Jesus posted a rather thought article about consumerism, consumption and the different attitudes that both Protestant and Catholic societies had towards consumerism. For my part, I slightly disagree with Jesus that Catholic countries didn't or that Protestant countries didn't indulge in conspicious consumption.
My disagreement stems from reading Glenn Caudill Dealy's two books: The Public Man and the Latin Americans Spirit and Ethos (both out of print) Caudill Dealy argues that the Protestent ethos provided a civilizational justification to undertake the economic activities like charging interest, accumulating wealth, exploiting workers etc, that the medieval church tried to limit.
The Protestant ethic required some external sign that those who had embraced the new faith were indeed the elect. That visible manifestation was the accumulation of wealth. At first, the early Protestants basically brought the monastical ethic of ora et labora to the world. Work was a vocation, frugality was sanctification, accumulation was a private affair. The public authourities existed simply to protect property rights and enforce contracts. Eventually, the Protestant countries accumulated so much surplus wealth that the inhabitants had to do something with it. Consumerism started very slowly and innocently enough: in the beginning, it was the purchase of failing entpreises or those that complemented the buyer's business strategy. With time and subsequent generations, some had accumulated so much wealth that could sponser causes that they identified with. For others, though they were far better of than previous generations couldn't buy business or subsidize causes so they did the next best thing: buy goods and services.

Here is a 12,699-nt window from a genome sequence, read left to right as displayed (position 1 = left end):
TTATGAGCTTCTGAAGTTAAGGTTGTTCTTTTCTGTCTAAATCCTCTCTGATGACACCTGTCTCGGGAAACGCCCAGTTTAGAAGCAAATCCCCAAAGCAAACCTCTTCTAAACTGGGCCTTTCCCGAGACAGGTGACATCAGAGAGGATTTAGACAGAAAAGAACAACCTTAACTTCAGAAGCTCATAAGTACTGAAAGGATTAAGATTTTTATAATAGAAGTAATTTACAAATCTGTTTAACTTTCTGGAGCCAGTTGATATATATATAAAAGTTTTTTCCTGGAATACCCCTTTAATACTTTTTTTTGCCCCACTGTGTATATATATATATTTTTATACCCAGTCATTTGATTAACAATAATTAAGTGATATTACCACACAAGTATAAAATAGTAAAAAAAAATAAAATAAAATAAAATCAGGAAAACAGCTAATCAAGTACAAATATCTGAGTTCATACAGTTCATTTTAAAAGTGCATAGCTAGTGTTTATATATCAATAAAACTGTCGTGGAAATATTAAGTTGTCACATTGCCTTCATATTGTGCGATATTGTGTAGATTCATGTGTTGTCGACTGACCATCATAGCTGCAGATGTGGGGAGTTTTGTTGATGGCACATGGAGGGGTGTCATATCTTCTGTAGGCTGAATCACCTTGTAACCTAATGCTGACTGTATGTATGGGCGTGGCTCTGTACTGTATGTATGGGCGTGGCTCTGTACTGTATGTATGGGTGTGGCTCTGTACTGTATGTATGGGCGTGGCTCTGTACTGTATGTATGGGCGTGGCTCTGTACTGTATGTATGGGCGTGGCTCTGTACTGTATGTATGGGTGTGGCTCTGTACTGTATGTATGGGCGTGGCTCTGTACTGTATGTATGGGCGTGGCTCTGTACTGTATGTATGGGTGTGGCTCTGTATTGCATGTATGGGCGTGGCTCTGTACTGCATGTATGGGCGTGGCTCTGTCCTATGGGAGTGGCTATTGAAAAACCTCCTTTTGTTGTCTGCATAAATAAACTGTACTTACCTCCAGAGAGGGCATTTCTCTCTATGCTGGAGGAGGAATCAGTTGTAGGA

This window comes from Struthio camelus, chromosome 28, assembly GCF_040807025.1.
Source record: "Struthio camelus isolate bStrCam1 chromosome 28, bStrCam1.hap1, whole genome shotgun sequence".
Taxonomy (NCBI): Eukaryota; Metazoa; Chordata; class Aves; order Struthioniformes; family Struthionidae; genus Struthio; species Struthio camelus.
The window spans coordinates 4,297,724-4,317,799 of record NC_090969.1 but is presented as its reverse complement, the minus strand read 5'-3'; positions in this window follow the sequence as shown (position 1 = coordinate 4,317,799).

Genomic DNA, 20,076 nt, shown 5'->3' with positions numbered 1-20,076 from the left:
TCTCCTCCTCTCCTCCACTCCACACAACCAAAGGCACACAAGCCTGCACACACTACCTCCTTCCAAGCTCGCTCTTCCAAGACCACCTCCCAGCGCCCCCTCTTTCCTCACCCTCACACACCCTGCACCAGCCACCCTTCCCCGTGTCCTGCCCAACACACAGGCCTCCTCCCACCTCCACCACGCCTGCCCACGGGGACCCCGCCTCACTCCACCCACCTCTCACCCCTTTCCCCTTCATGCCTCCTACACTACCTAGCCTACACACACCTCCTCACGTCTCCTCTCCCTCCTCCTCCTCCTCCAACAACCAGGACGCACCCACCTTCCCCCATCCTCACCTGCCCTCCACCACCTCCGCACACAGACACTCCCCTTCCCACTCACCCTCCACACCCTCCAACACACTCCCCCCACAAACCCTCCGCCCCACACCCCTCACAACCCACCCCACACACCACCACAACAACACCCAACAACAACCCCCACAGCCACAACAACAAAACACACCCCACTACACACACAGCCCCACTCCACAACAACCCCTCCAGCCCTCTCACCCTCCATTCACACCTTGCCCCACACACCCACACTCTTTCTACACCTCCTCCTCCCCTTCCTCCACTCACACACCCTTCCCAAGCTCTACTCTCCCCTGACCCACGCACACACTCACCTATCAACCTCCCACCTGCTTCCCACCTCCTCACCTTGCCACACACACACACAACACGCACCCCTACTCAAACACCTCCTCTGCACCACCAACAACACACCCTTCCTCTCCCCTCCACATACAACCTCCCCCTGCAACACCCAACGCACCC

Catholic countries didn't need to worry as much about salavtion because the Church had the sacraments and everyone could be forgiven if they expressed sincere remorse. Thus, freed from the worries of wondering if they were the elect or not could partitcipate in the world. That participation took the form of ostentatious consumption because it was the means to which to build a public following. A public man is a surrounded man;hence the exchange of favours is more important that economic production. Indeed, productive activities are antithetical to a public man ethos that requires peopel to be seen in public doing good deeds.
Catholic societies evolved too. Hard work, being industrious and other values commonly associated with the Protestant ethic have been rehabilitated to an extent. However, I think it has less to do with the 2 centuries of Anglo-American cultural influence as with the perennial struggle withing Catholic socities between laxity and rigour. It's a recurring tension within Catholic socities that they become so lax that there's a backlash that rigour is demanded- usually in the form of anti-corruption intiatives. Thus, one could make the argument that industriousness and the other 'Protestent values'are a way to shame the political sphere, jolt the population and spur the anti-corruption reformers. It's a way to embarass the society because the political realm is held in higher esteem than mere productive activities; yet the businesses are more honest than the public administration.P>One last point, With respect to the praactice of capitalism, I've always found the historically Protestant countries to be a little sociologicaly niave. Capitalism, especially its Anglo-American variant is so demanding that not even the Americans fully adhere to it. There are some industries that are protected from the rigours of competition. Aside from the obvious lobbying successes of the groups involved, another perspective is to acknowledge that competition in a capitalist economy can sometimes become too frenzied and needs to be moderated.